The Golden State Warriors are the gold standard of basketball modernity. But before this unstoppable monster began their reign of three-point terror, it was the San Antonio Spurs who were blitzing the league by embracing the long ball. When the Spurs defeated LeBron James and the Miami Heat in the 2014 NBA Finals, the basketball world marveled at their beautiful system and how it allowed a team to be greater than the sum of its superstar-less parts. The Spurs were one of the first teams to recognize the value of the corner three, and that title team represented a full embrace of the three-point shot.
In the time between then and now, a large swath of the league decided to do their best to mimic the beatiful machine that the Spurs created. The Indiana Pacers completely abandoned its brutish identity overnight. Phil Jackson saw value in investing the fourth pick on a big who could shoot. Pop disciple Mike Budenholzer won 60 games last year in a Spursian system. The Warriors under Steve Kerr embraced this philosophy and are using it to even greater success, which is what happens when you have the greatest shooter of all time.
While almost the entire NBA has gone three-pointer crazy, the Spurs, OGs of the three, have gone the opposite direction. Only 23.3 percent of San Antonio’s shots this year have been three pointers, which is 25th in the league. This is a pretty big drop-off from just a season ago, when the Spurs attempted 26.9 percent of their shots from three, the 15th-highest rate in the league (another indication the league has changed is that this would clock in at 19th so far this year). And while the long two has been eradicated from most offenses, the Spurs are scoring 23.3 percent of their points from mid-range. Only the New York Triangles score more of their points from the least efficient area on the court.
A decrease in threes and a bump in mid-range shots seems like a recipe for bad basketball. Once again, the Spurs are defying expectations and are third in the NBA in offensive efficiency.
How is this possible? How could the team that began the three point revolution change course so drastically and maintain elite offensive output?
Last week in an interview, Spurs head coach Gregg Popovich declared his hatred for the three-point shot and said he would never embrace it. This is not entirely a surprise, as Pop captured his first title with the twin-tower duo of Tim Duncan and David Robinson. Popovich is the best coach in the league at adopting his offense to the strengths of his players. When the roster is loaded with shooters and thin on shot creators, he makes lemonade out of lemons. But with the emergence of Kawhi Leonard and acquisition of LaMarcus Aldridge, Popovich has morphed the offense again, designed to put his new superstars in their most effective spots.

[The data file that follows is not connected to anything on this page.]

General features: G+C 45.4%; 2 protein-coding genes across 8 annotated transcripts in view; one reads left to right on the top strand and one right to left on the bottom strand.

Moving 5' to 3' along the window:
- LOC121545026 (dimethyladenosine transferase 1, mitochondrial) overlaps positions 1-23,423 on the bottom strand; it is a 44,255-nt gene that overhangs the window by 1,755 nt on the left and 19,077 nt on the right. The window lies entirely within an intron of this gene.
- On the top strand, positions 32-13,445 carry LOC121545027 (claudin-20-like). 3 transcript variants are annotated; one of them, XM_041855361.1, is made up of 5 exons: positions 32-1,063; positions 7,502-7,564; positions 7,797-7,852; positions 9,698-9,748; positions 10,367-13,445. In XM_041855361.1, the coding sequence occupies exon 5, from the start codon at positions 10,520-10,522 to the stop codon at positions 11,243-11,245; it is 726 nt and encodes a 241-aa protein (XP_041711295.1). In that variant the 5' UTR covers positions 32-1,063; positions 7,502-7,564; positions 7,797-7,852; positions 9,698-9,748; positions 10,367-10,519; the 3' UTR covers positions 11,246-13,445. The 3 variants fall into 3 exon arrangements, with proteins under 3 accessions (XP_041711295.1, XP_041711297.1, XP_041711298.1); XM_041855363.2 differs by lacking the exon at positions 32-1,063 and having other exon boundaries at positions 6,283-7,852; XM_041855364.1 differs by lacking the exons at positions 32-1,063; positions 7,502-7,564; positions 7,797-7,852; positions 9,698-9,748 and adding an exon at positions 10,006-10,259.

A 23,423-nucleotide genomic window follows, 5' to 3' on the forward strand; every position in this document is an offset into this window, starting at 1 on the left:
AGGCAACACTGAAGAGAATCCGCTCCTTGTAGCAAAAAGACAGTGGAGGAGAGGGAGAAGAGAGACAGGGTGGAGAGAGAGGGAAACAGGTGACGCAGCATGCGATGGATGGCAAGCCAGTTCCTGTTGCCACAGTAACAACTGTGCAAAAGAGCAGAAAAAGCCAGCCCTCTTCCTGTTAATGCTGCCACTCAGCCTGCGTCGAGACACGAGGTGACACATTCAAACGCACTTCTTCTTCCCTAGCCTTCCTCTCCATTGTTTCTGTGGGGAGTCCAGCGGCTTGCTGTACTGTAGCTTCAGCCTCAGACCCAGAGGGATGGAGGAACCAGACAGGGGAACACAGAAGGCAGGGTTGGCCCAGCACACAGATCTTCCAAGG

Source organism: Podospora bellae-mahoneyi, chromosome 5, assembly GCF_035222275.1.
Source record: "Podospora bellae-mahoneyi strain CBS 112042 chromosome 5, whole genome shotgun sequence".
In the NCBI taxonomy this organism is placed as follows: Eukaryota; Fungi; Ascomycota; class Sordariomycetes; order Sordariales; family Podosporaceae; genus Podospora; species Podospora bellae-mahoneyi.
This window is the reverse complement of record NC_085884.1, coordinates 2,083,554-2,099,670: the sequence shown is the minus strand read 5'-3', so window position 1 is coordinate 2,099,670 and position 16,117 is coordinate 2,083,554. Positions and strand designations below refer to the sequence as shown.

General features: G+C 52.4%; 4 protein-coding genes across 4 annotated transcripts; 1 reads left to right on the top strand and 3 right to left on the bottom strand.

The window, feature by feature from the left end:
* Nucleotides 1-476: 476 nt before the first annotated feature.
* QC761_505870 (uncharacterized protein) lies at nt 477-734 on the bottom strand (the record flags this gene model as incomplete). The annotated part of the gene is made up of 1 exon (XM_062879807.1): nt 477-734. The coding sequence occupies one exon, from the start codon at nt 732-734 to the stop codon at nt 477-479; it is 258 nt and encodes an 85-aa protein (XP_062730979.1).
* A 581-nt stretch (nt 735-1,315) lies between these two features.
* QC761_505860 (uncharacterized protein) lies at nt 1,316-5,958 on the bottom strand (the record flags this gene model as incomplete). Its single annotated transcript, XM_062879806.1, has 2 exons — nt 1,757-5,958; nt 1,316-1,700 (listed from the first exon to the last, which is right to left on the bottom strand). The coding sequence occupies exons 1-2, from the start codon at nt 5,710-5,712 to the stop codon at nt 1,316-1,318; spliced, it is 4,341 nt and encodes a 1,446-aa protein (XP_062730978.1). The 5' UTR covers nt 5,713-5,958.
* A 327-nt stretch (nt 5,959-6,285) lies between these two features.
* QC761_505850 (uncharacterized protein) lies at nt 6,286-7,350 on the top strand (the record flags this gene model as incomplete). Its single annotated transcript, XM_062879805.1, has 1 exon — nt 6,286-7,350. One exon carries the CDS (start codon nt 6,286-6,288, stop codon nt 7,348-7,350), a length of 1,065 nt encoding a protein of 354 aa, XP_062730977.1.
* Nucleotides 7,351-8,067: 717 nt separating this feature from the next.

When Aldridge signed with the Spurs, I foolishly assumed Pop would encourage the former Trail Blazer to extend his sweet jump shot beyond the arc to fit in with the incumbent offensive system. But one look at Aldrige’s shot distribution shows that it’s business as usual. Aldridge is attempting mid-range shots at his career averages. He’s taking even fewer three-pointers than last year, instead upping his attempts in the restricted area.
The Spurs are taking different kinds of shots than they have in recent years past, but as SB Nation’s Mike Prada points out, the offense still looks remarkably similar. They may be taking a lot of mid-range shots, but they’re using creative ball movement and early action in the shot clock to free up players for easy open looks.
A lot of mid-range shots can be the result of a poorly executed isolation play. This isn’t the case with the Spurs, who have the fourth-lowest isolation frequency in the league. They’re also third in the NBA in assist percentage and second in assist ratio. A high assist rate is typically a sign of teams taking easy open shots. For the Spurs this season, more of those shots are happening inside the arc.
The Spurs are masters of zigging while the rest of the league zags. Popovich and the Spurs are taking advantage of defenses that were originally designed to slow down their old attack. A lot of teams play conservative pick-and-roll coverages that concede the mid-range in order to wall off the paint and chase shooters off the arc. Last summer, San Antonio went out and got the player best equipped to take advantage of this concession.
San Antonio is holding opposing offenses to historically low scoring rates. Paired with their sort of new-look offense, the Spurs are in prime position to win yet another championship.